Then they said to one another, “We are not doing right. This day is a day of good news, and we remain silent. If we wait until morning light, some punishment will come upon us. Now therefore, come, let us go and tell the king’s household.” (2 Kings 7:9)
It’s one of my favorite scenes in the Bible. Four miserable lepers cautiously approached the camp of the mighty Syrian army, who had held the capital city of the northern tribes of Israel under siege and near complete starvation. As the lepers crept towards the camp, they noticed no guard was there to meet them. As they kept walking it became clear that the camp was empty, and all the soldiers had left suddenly.
What the lepers only found out later was that God miraculous sent the sound of a big army approaching into the ears of the Syrian soldiers (2 Kings 7:6-7). Panicked, the soldiers ran for their lives, taking nothing with them, leaving everything in the camp.
The lepers peeked into tents and saw no one, but they saw tables covered in food and drink. They saw trunks and boxes filled with fancy clothing and treasure. They won the lottery of all the spoil of a huge army camp, and it was all theirs (2 Kings 7:8).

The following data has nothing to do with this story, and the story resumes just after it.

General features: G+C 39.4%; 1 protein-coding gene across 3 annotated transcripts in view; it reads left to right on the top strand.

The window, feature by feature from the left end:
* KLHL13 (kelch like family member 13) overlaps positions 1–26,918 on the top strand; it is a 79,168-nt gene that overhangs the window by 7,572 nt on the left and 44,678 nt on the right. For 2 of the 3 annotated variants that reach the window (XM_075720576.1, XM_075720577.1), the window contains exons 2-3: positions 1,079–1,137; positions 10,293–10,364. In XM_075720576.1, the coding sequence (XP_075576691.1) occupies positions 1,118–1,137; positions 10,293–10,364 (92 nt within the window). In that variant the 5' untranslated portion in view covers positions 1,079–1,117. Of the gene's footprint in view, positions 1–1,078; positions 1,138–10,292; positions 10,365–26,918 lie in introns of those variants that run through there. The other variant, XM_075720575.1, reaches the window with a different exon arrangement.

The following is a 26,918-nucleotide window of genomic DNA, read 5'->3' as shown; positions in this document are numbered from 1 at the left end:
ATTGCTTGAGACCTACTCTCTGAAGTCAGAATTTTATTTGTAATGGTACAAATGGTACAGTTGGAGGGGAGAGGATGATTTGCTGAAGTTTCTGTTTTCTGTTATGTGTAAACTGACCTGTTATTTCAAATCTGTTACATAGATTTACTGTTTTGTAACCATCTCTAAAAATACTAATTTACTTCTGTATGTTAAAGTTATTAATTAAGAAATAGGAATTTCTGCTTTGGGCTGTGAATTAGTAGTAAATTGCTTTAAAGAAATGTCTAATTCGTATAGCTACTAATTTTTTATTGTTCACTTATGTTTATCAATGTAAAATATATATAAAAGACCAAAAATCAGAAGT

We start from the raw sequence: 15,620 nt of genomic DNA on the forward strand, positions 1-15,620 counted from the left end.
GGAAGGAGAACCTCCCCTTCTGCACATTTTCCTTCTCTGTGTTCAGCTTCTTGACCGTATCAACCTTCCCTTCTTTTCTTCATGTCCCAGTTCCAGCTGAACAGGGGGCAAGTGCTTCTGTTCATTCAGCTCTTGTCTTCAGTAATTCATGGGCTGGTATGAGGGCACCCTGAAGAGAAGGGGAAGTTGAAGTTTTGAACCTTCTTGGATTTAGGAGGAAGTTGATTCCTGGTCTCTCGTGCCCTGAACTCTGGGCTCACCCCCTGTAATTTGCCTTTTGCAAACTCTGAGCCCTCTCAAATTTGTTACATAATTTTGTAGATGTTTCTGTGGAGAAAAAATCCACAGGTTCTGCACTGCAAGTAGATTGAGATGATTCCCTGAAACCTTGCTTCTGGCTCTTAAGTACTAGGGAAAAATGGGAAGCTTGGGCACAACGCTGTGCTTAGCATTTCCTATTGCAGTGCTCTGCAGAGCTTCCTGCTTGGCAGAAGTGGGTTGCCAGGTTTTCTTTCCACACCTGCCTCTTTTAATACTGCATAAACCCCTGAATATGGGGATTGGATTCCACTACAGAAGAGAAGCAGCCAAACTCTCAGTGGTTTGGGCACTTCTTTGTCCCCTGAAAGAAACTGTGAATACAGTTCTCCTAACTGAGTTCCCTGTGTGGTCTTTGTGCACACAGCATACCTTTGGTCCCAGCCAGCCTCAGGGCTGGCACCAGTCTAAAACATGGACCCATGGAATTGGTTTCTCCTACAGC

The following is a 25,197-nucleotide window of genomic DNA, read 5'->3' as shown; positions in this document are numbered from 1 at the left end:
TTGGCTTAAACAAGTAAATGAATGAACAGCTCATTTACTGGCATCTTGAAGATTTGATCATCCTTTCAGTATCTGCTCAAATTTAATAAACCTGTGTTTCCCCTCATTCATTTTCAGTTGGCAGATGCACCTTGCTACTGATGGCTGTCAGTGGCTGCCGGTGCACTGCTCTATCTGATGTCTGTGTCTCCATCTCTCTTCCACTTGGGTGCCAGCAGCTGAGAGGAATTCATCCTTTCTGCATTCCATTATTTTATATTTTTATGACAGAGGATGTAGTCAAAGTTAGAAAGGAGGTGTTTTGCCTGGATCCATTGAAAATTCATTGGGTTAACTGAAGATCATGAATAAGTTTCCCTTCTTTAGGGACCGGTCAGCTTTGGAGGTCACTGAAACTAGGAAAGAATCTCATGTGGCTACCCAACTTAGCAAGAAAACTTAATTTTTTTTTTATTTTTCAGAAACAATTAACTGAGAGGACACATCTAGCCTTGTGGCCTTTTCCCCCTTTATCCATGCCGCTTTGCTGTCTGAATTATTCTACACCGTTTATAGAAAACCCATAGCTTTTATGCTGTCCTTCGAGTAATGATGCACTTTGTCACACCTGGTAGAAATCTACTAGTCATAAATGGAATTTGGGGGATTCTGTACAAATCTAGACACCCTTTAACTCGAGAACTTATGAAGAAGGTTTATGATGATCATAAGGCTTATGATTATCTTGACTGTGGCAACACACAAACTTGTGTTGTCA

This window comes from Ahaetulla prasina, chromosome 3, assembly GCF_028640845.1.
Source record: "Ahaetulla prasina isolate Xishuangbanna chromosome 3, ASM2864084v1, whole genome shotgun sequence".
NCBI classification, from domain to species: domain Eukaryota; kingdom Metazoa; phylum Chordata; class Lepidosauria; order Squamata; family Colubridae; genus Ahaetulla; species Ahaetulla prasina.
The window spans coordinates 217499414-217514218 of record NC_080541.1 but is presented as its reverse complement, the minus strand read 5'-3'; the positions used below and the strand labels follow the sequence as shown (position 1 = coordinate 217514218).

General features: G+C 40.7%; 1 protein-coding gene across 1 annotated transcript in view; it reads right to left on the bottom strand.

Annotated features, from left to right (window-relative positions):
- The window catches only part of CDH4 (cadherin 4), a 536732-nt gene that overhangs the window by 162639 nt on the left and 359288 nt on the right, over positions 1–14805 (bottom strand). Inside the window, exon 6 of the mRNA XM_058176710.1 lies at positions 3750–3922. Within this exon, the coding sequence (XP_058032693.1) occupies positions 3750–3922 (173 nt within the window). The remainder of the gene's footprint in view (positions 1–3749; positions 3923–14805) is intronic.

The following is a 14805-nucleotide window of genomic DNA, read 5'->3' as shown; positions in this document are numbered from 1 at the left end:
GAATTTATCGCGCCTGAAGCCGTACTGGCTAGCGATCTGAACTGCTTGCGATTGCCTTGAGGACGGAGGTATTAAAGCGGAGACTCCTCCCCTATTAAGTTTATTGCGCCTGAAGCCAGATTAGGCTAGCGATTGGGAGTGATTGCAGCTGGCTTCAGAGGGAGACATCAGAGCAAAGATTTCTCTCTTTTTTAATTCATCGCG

The starving men ate and drank until they couldn’t eat more. They tried on the fancy clothes and hid some of the treasure. It was a little piece of salvation, of heaven on earth, for four unlikely lepers.
Suddenly, something came to mind. They said, “we are not doing right.” They remembered there was a starving city, filled with people on the edge of death. They were rescued; the starving city was unaware. They battle was over, the victory won, all was provided, and the king and the people of Samaria didn’t even know it.
So they said, “come, let us go and tell.” The lepers rightly enjoyed God’s miracle. But they also realized that the gift gave them a responsibility to share it with others. They understood that to remain silent and to selfishly enjoy their blessings was a sin. They were responsible to share the good news, and it would be wrong if they did not tell others, “the battle is over, the victory won, and all is provided.”
Yet, make no mistake: they enjoyed the feast first before they told others about it.
Here’s a two-point plan for you: (1) Enjoy the feast of what God has given to you in the good news of who Jesus is and what He did for you. (2) Find a way to tell a starving world about it. Remember, this day is a day of good news.